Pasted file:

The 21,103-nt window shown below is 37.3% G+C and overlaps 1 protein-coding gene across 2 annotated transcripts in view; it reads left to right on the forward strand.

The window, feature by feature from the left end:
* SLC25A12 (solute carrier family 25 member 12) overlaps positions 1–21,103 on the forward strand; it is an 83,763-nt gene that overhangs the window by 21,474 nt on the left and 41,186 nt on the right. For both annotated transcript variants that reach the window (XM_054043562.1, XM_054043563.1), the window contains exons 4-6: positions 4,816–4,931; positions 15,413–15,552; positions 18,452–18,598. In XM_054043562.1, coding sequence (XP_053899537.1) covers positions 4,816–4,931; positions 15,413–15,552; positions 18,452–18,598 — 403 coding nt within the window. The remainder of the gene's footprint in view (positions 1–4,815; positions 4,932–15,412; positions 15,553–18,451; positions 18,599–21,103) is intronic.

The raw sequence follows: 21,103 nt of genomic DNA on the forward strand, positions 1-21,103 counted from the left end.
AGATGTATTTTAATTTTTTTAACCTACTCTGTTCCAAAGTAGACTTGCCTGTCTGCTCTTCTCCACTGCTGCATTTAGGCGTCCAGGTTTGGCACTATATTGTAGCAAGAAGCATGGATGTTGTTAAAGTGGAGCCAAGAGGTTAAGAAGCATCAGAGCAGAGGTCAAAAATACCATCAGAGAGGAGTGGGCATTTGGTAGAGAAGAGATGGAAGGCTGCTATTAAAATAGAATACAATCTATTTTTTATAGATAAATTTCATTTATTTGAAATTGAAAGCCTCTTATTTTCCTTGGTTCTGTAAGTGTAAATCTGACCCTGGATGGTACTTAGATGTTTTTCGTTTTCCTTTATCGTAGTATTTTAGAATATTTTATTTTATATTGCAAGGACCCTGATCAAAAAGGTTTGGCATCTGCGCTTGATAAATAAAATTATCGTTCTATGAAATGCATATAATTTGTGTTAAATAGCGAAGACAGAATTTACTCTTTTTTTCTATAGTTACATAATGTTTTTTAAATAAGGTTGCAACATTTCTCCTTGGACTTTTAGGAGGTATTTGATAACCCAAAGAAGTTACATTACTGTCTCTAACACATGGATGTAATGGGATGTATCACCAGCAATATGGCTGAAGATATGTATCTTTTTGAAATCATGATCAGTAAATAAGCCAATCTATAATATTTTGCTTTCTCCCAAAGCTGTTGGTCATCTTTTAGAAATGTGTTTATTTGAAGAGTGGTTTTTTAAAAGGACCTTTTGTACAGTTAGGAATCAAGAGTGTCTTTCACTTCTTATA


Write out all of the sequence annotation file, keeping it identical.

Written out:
The 21,103-nt window shown below is 37.3% G+C and overlaps 1 protein-coding gene across 2 annotated transcripts in view; it reads left to right on the forward strand.

The window, feature by feature from the left end:
* SLC25A12 (solute carrier family 25 member 12) overlaps positions 1–21,103 on the forward strand; it is an 83,763-nt gene that overhangs the window by 21,474 nt on the left and 41,186 nt on the right. For both annotated transcript variants that reach the window (XM_054043562.1, XM_054043563.1), the window contains exons 4-6: positions 4,816–4,931; positions 15,413–15,552; positions 18,452–18,598. In XM_054043562.1, coding sequence (XP_053899537.1) covers positions 4,816–4,931; positions 15,413–15,552; positions 18,452–18,598 — 403 coding nt within the window. The remainder of the gene's footprint in view (positions 1–4,815; positions 4,932–15,412; positions 15,553–18,451; positions 18,599–21,103) is intronic.

The raw sequence follows: 21,103 nt of genomic DNA on the forward strand, positions 1-21,103 counted from the left end.
AGATGTATTTTAATTTTTTTAACCTACTCTGTTCCAAAGTAGACTTGCCTGTCTGCTCTTCTCCACTGCTGCATTTAGGCGTCCAGGTTTGGCACTATATTGTAGCAAGAAGCATGGATGTTGTTAAAGTGGAGCCAAGAGGTTAAGAAGCATCAGAGCAGAGGTCAAAAATACCATCAGAGAGGAGTGGGCATTTGGTAGAGAAGAGATGGAAGGCTGCTATTAAAATAGAATACAATCTATTTTTTATAGATAAATTTCATTTATTTGAAATTGAAAGCCTCTTATTTTCCTTGGTTCTGTAAGTGTAAATCTGACCCTGGATGGTACTTAGATGTTTTTCGTTTTCCTTTATCGTAGTATTTTAGAATATTTTATTTTATATTGCAAGGACCCTGATCAAAAAGGTTTGGCATCTGCGCTTGATAAATAAAATTATCGTTCTATGAAATGCATATAATTTGTGTTAAATAGCGAAGACAGAATTTACTCTTTTTTTCTATAGTTACATAATGTTTTTTAAATAAGGTTGCAACATTTCTCCTTGGACTTTTAGGAGGTATTTGATAACCCAAAGAAGTTACATTACTGTCTCTAACACATGGATGTAATGGGATGTATCACCAGCAATATGGCTGAAGATATGTATCTTTTTGAAATCATGATCAGTAAATAAGCCAATCTATAATATTTTGCTTTCTCCCAAAGCTGTTGGTCATCTTTTAGAAATGTGTTTATTTGAAGAGTGGTTTTTTAAAAGGACCTTTTGTACAGTTAGGAATCAAGAGTGTCTTTCACTTCTTATA